Harlem Week Event Discusses Environmental Justice and a More Equitable Future
Known for luminaries corresponding to Langston Hughes, Duke Ellington and Malcolm X, Harlem has been a middle of the African-American experience for the reason that early twentieth century. But like other historically disadvantaged neighborhoods, Harlem has suffered from public policies that hindered its development, marginalized its residents, and polluted its neighborhoods. The legacies of those policies are visible today in every little thing from high childhood asthma rates to the urban heat island effect.
On August 10, the Columbia Climate School, the Greater Harlem Chamber of Commerce, and the City College of Recent York hosted “Climate Change and Environmental Justice in Harlem,” an event that brought experts, practitioners, community leaders and residents together to debate a more equitable future for Harlem while remembering its past.
“Why can we call it environmental racism?” asked WE ACT for Environmental Justice co-founder and executive director Peggy Shepard. “Because communities of color like Harlem have been targeted by business, industry and even government to bear the disproportionate exposure to polluting facilities and toxic sites. It really results from a Byzantine legacy of housing segregation, land use and zoning discrimination, and a scarcity of environmental law enforcement.”
The panelists touched on a few of the many challenges that discriminatory policies have left behind in communities like Harlem, corresponding to a scarcity of tree cover and green space, polluting industries, and disparities in heat exposure and mortality. Recent York State Senator Cordell Cleare identified that recognizing the importance and interconnectedness of environmental issues is vital to charting a recent course in marginalized areas.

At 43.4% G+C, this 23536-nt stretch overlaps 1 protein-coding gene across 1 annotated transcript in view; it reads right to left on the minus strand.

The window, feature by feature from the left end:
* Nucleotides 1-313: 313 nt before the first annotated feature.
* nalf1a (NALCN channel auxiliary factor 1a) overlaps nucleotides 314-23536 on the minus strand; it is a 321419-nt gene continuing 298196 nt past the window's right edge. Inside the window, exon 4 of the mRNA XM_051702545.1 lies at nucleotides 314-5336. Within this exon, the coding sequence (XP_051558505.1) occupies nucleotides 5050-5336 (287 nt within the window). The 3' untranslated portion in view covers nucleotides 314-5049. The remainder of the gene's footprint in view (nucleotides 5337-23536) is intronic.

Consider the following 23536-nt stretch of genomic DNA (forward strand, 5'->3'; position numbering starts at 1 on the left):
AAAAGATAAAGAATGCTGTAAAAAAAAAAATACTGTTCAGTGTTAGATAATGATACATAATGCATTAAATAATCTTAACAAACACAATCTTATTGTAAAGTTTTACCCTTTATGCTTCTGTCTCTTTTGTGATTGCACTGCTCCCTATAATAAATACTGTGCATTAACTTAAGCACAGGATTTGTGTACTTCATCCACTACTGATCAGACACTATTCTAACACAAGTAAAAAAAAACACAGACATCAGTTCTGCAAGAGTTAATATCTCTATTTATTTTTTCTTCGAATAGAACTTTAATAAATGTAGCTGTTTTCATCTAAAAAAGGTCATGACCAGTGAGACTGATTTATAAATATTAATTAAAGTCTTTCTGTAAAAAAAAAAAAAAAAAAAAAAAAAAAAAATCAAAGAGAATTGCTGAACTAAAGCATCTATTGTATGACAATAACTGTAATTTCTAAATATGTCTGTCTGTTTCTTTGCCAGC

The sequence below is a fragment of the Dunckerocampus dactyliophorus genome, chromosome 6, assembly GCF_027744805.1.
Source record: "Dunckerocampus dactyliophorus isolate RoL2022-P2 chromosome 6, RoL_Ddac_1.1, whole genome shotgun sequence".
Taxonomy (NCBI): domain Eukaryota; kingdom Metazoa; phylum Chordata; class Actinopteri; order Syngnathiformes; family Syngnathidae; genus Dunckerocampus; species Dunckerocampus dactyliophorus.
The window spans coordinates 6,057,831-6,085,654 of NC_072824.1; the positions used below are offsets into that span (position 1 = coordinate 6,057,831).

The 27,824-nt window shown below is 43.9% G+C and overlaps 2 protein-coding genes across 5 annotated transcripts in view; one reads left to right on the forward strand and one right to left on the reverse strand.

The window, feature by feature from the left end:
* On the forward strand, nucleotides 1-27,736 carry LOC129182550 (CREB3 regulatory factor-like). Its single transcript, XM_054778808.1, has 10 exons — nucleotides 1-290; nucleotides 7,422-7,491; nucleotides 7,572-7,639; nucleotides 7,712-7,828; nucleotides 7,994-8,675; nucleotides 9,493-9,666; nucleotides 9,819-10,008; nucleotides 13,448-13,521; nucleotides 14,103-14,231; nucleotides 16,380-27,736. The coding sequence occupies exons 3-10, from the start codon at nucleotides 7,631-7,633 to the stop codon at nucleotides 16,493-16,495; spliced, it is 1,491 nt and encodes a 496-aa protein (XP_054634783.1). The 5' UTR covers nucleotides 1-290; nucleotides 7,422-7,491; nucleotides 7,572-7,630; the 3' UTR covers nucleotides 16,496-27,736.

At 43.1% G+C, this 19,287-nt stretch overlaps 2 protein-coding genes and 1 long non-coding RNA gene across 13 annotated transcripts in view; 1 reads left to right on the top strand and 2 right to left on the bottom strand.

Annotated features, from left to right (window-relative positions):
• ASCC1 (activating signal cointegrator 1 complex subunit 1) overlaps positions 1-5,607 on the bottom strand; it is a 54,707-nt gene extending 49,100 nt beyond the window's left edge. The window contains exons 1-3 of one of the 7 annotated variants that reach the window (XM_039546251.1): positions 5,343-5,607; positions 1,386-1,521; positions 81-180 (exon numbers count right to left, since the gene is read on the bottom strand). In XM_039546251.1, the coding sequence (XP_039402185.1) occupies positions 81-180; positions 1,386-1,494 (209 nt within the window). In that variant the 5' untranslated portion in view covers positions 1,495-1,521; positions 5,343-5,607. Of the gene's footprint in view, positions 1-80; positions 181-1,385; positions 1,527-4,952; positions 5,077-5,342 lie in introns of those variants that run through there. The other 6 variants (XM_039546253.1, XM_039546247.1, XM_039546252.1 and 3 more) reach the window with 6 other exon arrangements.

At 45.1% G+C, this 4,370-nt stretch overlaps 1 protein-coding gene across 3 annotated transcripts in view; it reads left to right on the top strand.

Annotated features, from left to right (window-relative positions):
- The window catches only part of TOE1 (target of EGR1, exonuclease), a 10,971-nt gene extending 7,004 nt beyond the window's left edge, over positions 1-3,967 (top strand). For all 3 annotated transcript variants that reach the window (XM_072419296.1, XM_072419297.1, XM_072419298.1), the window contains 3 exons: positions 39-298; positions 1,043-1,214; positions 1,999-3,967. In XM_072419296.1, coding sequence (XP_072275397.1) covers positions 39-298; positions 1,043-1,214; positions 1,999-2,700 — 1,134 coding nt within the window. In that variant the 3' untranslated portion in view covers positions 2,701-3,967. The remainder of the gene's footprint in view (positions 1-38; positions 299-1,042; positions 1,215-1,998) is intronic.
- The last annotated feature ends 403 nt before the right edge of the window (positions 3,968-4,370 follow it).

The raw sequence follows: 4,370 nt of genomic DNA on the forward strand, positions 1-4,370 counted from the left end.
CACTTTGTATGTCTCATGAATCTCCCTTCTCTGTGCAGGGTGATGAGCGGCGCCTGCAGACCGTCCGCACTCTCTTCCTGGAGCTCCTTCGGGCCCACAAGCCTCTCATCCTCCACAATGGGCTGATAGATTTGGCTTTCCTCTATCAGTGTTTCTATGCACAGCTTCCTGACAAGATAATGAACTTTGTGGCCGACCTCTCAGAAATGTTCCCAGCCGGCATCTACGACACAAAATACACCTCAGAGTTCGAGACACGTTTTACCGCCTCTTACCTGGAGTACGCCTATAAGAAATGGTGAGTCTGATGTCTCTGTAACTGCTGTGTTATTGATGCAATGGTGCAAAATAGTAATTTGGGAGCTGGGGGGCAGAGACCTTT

“Not everyone thinks about clean air to breathe, pure water to refresh, and an environment secure from weather extremes as immediate needs,” said Cleare. “Nevertheless, there may be a single current that runs through all of those issues: they’re fundamentally related to justice, equity and reversing centuries of racist, discriminatory impacts and selfish considering.”
While much research stays to be done to higher understand the continuing impacts of environmental racism, Courtney Cogburn of the Columbia University School of Social Work emphasized that the discriminatory policies of Harlem’s past don’t have to dictate its future.
“I just wish to drive home the purpose that racism is designed,” said Cogburn. “The choice to fill Harlem with concrete and never trees is an element of why Harlem is a lot hotter than Central Park West. That’s a design decision. Since it was designed and since communities don’t just occur to be disadvantaged, it may well be undesigned and it may well be redesigned.”
Perhaps Harlem’s past may even provide pathways to a brighter future. A century ago, the Harlem Renaissance modified the worlds of art and culture. Could Harlem at some point turn out to be a frontrunner within the transition to a green economy?